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Spider-Man #235

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By Brian Michael Bendis, Oscar Bazaldua, Brian Reber

“Sinister Six Reborn” continues in classic Bendis fashion, setting up for an inevitable confrontation in the next issue. Rooted closer to home, it’s nice to see the series taking some time to flesh out more on its individuality. But while this issue does bring up some interesting character development in Miles as a hero going forward, it does little to serve as more than an interstitial between two more important chapters.

The return of Aaron Davis, Mile’s uncle last seen in the Ultimate universe, is a shift that’s been long overdue. With a series that’s been heavily involved with an event, a crossover, and fighting classic Peter Parker villains, having a plotline that’s so connected to the main character is a breath of fresh air. It truly feels like a semi-continuation of the stories told in the previous series. It also helps to add to the argument that Miles is more than just another Spider-Man.

Miles’s own struggle with this statement is also a very interesting problem. He wants to be more than somebody else’s title even though he’s done a lot of good with it. Legacy aside, why would a kid with superpowers even consider living a normal life? It’s a problem that’s unique to a younger hero that hasn’t been focused on much because the secret identity is a part of the standard superhero checklist.



Some much needed time is also spent with the villains. While previous incarnations of the Sinister Six have been either bloodthirsty or comical, this version does seem to have a more practical edge to them. Each member has their own reasons for being there and they aren’t friends. Most of their time together involves some type of conflict making them far more appealing. We will have to wait for any actual cooperation between them though.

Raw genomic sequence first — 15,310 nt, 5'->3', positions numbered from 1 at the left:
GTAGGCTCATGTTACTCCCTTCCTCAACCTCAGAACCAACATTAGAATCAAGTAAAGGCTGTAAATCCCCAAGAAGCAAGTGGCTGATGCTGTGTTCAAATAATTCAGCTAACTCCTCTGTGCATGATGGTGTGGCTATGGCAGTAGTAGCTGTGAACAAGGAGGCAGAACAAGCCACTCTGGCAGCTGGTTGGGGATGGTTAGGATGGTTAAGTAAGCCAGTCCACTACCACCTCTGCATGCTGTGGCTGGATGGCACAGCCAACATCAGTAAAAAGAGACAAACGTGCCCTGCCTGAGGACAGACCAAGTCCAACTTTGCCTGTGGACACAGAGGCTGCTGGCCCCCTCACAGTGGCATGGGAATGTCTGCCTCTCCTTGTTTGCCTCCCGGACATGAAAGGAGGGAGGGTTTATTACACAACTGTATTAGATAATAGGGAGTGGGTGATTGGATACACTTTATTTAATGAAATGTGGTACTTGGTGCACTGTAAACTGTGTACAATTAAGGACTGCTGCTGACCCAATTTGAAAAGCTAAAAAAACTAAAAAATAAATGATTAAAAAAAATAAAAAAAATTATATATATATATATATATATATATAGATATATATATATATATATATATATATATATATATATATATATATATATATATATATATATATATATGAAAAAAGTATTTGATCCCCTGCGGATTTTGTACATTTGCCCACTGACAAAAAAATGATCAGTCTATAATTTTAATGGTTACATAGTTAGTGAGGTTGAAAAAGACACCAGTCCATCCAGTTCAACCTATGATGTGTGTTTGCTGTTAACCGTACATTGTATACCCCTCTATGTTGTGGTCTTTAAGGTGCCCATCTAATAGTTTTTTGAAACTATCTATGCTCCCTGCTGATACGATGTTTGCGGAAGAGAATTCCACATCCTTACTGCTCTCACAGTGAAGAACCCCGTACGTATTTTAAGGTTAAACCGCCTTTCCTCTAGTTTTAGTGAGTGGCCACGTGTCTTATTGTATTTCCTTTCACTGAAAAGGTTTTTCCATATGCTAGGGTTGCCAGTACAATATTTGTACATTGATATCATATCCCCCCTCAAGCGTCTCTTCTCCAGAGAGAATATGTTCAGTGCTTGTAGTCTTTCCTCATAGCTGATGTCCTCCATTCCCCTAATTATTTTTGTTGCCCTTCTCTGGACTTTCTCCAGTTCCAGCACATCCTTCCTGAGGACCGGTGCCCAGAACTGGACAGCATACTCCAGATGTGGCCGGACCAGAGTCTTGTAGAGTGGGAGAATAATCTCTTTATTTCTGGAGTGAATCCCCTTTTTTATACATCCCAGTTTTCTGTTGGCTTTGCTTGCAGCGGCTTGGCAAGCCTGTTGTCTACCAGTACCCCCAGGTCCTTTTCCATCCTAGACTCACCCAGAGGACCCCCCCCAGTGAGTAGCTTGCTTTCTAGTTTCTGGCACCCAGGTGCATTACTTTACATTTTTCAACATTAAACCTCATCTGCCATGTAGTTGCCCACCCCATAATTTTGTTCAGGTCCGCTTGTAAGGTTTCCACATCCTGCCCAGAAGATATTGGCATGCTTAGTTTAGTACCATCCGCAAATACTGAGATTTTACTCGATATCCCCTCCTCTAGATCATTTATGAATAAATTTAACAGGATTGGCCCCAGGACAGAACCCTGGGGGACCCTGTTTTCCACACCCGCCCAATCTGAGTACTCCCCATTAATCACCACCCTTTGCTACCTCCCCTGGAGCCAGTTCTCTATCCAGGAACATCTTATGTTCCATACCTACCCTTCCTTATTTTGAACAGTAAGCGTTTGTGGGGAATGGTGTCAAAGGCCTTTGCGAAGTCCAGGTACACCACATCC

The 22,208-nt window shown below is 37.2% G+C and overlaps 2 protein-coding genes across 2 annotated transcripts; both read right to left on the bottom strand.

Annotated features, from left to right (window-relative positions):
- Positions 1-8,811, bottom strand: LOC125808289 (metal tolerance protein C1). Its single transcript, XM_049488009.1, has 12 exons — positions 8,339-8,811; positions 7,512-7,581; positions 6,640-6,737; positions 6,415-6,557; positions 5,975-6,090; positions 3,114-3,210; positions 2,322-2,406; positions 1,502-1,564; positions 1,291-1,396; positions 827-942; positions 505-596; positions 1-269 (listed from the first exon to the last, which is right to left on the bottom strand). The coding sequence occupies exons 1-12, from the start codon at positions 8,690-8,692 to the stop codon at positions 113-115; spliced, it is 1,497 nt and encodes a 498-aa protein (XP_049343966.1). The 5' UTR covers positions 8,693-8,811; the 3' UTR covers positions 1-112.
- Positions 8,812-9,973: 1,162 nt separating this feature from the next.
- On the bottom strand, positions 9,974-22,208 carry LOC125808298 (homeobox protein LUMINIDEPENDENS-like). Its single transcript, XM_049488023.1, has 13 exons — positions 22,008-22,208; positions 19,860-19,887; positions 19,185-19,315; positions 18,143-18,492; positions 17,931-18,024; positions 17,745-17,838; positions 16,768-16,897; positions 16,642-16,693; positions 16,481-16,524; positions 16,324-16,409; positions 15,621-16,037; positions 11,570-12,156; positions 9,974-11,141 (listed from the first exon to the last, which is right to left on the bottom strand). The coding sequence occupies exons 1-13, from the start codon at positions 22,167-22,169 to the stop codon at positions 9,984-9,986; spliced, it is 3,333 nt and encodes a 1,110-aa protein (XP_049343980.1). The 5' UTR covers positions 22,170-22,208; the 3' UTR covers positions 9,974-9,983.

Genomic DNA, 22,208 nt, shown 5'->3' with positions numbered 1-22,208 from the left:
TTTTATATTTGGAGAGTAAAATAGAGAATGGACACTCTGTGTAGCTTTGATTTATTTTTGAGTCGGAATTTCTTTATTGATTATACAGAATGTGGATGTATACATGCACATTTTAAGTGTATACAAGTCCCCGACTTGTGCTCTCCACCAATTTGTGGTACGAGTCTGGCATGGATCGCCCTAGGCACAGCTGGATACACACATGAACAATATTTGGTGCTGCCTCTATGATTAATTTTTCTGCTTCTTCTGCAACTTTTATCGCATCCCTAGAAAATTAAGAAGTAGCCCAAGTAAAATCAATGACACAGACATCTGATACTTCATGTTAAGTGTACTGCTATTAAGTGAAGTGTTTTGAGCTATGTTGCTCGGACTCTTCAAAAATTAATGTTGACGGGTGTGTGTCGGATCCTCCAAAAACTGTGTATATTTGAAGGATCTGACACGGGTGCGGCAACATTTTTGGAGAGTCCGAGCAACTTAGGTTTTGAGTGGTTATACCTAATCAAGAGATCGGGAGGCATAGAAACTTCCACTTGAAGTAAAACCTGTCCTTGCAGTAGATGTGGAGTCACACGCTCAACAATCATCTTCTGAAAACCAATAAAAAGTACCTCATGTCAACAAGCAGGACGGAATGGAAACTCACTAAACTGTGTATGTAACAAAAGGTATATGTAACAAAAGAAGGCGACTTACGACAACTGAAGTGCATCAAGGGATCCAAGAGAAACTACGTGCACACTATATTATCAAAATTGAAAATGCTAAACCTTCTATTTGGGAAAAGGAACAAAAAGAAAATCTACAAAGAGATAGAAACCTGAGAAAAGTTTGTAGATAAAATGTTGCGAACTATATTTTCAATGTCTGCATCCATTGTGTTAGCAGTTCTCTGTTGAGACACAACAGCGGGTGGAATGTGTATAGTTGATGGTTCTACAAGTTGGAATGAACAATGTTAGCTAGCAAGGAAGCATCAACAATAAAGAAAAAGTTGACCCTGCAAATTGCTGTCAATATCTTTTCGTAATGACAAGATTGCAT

Even with all that said, there are still pacing issues present. Pretty arbitrarily Miles gets a new power and the high school part of his life doesn’t mesh well to the point of being irrelevant. Somewhat newly introduced girlfriend Barbara, for instance, doesn’t speak a word. There’s also some pretty naive dialogue between Miles and Ganke. They’re supposed to be kids making their way life but Miles not knowing how he gets his web fluid is a little much. But the biggest problem has to be that nothing really happens. In terms of plot, most of this issue feels as if it could be skipped over. 

Artist Oscar Bazaldua works well depicting costumes, armor, and vehicles. Not much particularly stands out in this issue in this regard though since it is on the lighter side. Color artist Brian Reber does a good job, in particular his contrast between the docks at nighttime and the shiny reflective nature of a S.H.I.E.L.D. storage facility.

While the initial reveal was fun, the promise of Marvel Legacy hasn’t quite translated effectively yet into Spider-Man. In many ways, it’s business as usual with some oddly paced scenes and additional threads being introduced with no pay-off in sight.  While there are redeeming qualities and a lot to be interested in how Miles is his own person, you won’t find much more here than what’s already been set up. 

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Spider-Man #235 does build a little character development, but ultimately we're left waiting for more.
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